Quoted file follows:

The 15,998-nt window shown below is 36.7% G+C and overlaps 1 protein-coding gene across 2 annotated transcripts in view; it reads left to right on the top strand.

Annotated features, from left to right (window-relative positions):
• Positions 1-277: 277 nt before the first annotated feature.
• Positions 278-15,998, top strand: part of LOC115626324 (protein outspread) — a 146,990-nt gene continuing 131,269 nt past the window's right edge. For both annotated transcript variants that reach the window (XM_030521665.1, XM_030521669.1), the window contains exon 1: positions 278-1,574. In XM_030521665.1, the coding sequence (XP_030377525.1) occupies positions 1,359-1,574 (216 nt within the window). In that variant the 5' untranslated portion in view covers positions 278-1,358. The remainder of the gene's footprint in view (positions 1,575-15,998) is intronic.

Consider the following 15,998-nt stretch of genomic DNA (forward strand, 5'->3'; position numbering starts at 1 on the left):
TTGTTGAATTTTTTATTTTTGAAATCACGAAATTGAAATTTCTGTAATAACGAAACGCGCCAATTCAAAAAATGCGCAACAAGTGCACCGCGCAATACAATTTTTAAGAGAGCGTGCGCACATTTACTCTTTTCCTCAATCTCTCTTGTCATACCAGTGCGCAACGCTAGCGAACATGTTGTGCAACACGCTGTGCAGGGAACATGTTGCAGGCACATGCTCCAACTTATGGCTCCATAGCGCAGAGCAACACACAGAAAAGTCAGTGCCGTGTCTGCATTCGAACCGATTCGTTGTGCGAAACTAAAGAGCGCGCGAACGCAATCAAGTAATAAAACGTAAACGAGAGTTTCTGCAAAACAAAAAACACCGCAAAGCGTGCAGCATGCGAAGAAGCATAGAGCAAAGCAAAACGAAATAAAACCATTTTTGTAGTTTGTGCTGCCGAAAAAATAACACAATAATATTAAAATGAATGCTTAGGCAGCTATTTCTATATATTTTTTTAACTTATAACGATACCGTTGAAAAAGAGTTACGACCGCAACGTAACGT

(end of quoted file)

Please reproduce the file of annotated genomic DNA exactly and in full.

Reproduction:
The 15,998-nt window shown below is 36.7% G+C and overlaps 1 protein-coding gene across 2 annotated transcripts in view; it reads left to right on the top strand.

Annotated features, from left to right (window-relative positions):
• Positions 1-277: 277 nt before the first annotated feature.
• Positions 278-15,998, top strand: part of LOC115626324 (protein outspread) — a 146,990-nt gene continuing 131,269 nt past the window's right edge. For both annotated transcript variants that reach the window (XM_030521665.1, XM_030521669.1), the window contains exon 1: positions 278-1,574. In XM_030521665.1, the coding sequence (XP_030377525.1) occupies positions 1,359-1,574 (216 nt within the window). In that variant the 5' untranslated portion in view covers positions 278-1,358. The remainder of the gene's footprint in view (positions 1,575-15,998) is intronic.

Consider the following 15,998-nt stretch of genomic DNA (forward strand, 5'->3'; position numbering starts at 1 on the left):
TTGTTGAATTTTTTATTTTTGAAATCACGAAATTGAAATTTCTGTAATAACGAAACGCGCCAATTCAAAAAATGCGCAACAAGTGCACCGCGCAATACAATTTTTAAGAGAGCGTGCGCACATTTACTCTTTTCCTCAATCTCTCTTGTCATACCAGTGCGCAACGCTAGCGAACATGTTGTGCAACACGCTGTGCAGGGAACATGTTGCAGGCACATGCTCCAACTTATGGCTCCATAGCGCAGAGCAACACACAGAAAAGTCAGTGCCGTGTCTGCATTCGAACCGATTCGTTGTGCGAAACTAAAGAGCGCGCGAACGCAATCAAGTAATAAAACGTAAACGAGAGTTTCTGCAAAACAAAAAACACCGCAAAGCGTGCAGCATGCGAAGAAGCATAGAGCAAAGCAAAACGAAATAAAACCATTTTTGTAGTTTGTGCTGCCGAAAAAATAACACAATAATATTAAAATGAATGCTTAGGCAGCTATTTCTATATATTTTTTTAACTTATAACGATACCGTTGAAAAAGAGTTACGACCGCAACGTAACGT